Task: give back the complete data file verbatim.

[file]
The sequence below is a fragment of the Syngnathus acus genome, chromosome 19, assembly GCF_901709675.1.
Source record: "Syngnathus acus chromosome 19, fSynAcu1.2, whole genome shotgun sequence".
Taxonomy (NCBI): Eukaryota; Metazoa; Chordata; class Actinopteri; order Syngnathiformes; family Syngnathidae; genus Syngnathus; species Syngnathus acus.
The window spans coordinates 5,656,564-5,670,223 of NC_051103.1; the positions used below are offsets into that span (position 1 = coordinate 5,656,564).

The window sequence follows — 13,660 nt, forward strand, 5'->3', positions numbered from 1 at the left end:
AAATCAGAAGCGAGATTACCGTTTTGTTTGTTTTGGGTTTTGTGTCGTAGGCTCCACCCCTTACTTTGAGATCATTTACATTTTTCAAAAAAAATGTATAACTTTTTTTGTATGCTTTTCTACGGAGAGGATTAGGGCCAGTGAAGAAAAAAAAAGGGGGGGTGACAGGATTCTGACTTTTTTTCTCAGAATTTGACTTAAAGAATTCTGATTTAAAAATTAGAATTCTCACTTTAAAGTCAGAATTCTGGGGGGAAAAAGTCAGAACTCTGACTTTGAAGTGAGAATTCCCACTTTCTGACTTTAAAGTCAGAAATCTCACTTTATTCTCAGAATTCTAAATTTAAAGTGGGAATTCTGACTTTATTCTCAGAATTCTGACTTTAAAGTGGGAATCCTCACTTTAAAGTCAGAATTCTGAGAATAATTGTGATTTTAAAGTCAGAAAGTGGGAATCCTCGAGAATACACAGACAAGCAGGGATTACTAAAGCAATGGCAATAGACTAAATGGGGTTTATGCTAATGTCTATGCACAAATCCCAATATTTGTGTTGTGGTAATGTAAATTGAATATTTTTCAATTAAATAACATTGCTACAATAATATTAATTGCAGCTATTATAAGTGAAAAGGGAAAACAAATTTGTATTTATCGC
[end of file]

The sequence below is a fragment of the Syngnathus acus genome, chromosome 19, assembly GCF_901709675.1.
Source record: "Syngnathus acus chromosome 19, fSynAcu1.2, whole genome shotgun sequence".
Taxonomy (NCBI): Eukaryota; Metazoa; Chordata; class Actinopteri; order Syngnathiformes; family Syngnathidae; genus Syngnathus; species Syngnathus acus.
The window spans coordinates 5,656,564-5,670,223 of NC_051103.1; the positions used below are offsets into that span (position 1 = coordinate 5,656,564).

The window sequence follows — 13,660 nt, forward strand, 5'->3', positions numbered from 1 at the left end:
AAATCAGAAGCGAGATTACCGTTTTGTTTGTTTTGGGTTTTGTGTCGTAGGCTCCACCCCTTACTTTGAGATCATTTACATTTTTCAAAAAAAATGTATAACTTTTTTTGTATGCTTTTCTACGGAGAGGATTAGGGCCAGTGAAGAAAAAAAAAGGGGGGGTGACAGGATTCTGACTTTTTTTCTCAGAATTTGACTTAAAGAATTCTGATTTAAAAATTAGAATTCTCACTTTAAAGTCAGAATTCTGGGGGGAAAAAGTCAGAACTCTGACTTTGAAGTGAGAATTCCCACTTTCTGACTTTAAAGTCAGAAATCTCACTTTATTCTCAGAATTCTAAATTTAAAGTGGGAATTCTGACTTTATTCTCAGAATTCTGACTTTAAAGTGGGAATCCTCACTTTAAAGTCAGAATTCTGAGAATAATTGTGATTTTAAAGTCAGAAAGTGGGAATCCTCGAGAATACACAGACAAGCAGGGATTACTAAAGCAATGGCAATAGACTAAATGGGGTTTATGCTAATGTCTATGCACAAATCCCAATATTTGTGTTGTGGTAATGTAAATTGAATATTTTTCAATTAAATAACATTGCTACAATAATATTAATTGCAGCTATTATAAGTGAAAAGGGAAAACAAATTTGTATTTATCGC